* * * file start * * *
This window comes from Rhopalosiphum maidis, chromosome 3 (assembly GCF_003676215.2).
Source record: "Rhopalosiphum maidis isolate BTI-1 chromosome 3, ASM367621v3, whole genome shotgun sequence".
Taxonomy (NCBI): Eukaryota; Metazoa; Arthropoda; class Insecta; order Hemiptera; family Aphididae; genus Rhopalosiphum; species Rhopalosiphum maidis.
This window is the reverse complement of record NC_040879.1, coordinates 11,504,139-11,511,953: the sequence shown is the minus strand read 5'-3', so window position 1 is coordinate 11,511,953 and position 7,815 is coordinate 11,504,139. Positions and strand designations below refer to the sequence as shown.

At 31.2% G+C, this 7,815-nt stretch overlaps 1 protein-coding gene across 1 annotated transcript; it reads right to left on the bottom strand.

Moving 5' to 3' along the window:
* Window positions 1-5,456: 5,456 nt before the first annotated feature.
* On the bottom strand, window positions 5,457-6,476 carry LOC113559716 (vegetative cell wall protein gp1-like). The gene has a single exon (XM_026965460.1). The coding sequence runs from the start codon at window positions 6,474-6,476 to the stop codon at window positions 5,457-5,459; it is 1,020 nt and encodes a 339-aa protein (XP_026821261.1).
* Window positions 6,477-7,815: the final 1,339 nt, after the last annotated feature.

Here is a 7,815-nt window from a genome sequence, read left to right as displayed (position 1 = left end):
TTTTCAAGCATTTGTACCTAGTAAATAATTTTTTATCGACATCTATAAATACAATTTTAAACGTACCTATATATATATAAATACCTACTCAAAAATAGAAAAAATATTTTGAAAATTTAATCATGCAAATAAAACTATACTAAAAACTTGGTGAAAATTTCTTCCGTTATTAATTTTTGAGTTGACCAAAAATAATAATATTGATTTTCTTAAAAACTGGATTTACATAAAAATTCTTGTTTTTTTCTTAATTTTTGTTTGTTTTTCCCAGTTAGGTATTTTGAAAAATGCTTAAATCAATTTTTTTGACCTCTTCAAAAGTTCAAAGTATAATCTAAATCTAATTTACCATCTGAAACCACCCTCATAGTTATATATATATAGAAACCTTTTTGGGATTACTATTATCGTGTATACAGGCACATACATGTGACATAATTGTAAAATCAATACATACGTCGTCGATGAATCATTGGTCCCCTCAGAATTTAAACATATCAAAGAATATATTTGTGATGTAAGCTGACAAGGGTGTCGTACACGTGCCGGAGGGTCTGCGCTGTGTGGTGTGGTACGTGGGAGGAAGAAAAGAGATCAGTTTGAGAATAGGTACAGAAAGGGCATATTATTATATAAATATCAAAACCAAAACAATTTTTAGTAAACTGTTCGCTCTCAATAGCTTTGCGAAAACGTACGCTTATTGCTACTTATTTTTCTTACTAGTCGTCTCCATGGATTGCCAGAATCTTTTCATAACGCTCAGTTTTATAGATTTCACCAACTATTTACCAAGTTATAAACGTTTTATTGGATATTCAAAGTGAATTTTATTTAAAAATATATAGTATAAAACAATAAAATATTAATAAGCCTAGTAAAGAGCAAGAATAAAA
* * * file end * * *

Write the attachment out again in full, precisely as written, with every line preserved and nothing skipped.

This window comes from Rhopalosiphum maidis, chromosome 3 (assembly GCF_003676215.2).
Source record: "Rhopalosiphum maidis isolate BTI-1 chromosome 3, ASM367621v3, whole genome shotgun sequence".
Taxonomy (NCBI): Eukaryota; Metazoa; Arthropoda; class Insecta; order Hemiptera; family Aphididae; genus Rhopalosiphum; species Rhopalosiphum maidis.
This window is the reverse complement of record NC_040879.1, coordinates 11,504,139-11,511,953: the sequence shown is the minus strand read 5'-3', so window position 1 is coordinate 11,511,953 and position 7,815 is coordinate 11,504,139. Positions and strand designations below refer to the sequence as shown.

At 31.2% G+C, this 7,815-nt stretch overlaps 1 protein-coding gene across 1 annotated transcript; it reads right to left on the bottom strand.

Moving 5' to 3' along the window:
* Window positions 1-5,456: 5,456 nt before the first annotated feature.
* On the bottom strand, window positions 5,457-6,476 carry LOC113559716 (vegetative cell wall protein gp1-like). The gene has a single exon (XM_026965460.1). The coding sequence runs from the start codon at window positions 6,474-6,476 to the stop codon at window positions 5,457-5,459; it is 1,020 nt and encodes a 339-aa protein (XP_026821261.1).
* Window positions 6,477-7,815: the final 1,339 nt, after the last annotated feature.

Here is a 7,815-nt window from a genome sequence, read left to right as displayed (position 1 = left end):
TTTTCAAGCATTTGTACCTAGTAAATAATTTTTTATCGACATCTATAAATACAATTTTAAACGTACCTATATATATATAAATACCTACTCAAAAATAGAAAAAATATTTTGAAAATTTAATCATGCAAATAAAACTATACTAAAAACTTGGTGAAAATTTCTTCCGTTATTAATTTTTGAGTTGACCAAAAATAATAATATTGATTTTCTTAAAAACTGGATTTACATAAAAATTCTTGTTTTTTTCTTAATTTTTGTTTGTTTTTCCCAGTTAGGTATTTTGAAAAATGCTTAAATCAATTTTTTTGACCTCTTCAAAAGTTCAAAGTATAATCTAAATCTAATTTACCATCTGAAACCACCCTCATAGTTATATATATATAGAAACCTTTTTGGGATTACTATTATCGTGTATACAGGCACATACATGTGACATAATTGTAAAATCAATACATACGTCGTCGATGAATCATTGGTCCCCTCAGAATTTAAACATATCAAAGAATATATTTGTGATGTAAGCTGACAAGGGTGTCGTACACGTGCCGGAGGGTCTGCGCTGTGTGGTGTGGTACGTGGGAGGAAGAAAAGAGATCAGTTTGAGAATAGGTACAGAAAGGGCATATTATTATATAAATATCAAAACCAAAACAATTTTTAGTAAACTGTTCGCTCTCAATAGCTTTGCGAAAACGTACGCTTATTGCTACTTATTTTTCTTACTAGTCGTCTCCATGGATTGCCAGAATCTTTTCATAACGCTCAGTTTTATAGATTTCACCAACTATTTACCAAGTTATAAACGTTTTATTGGATATTCAAAGTGAATTTTATTTAAAAATATATAGTATAAAACAATAAAATATTAATAAGCCTAGTAAAGAGCAAGAATAAAA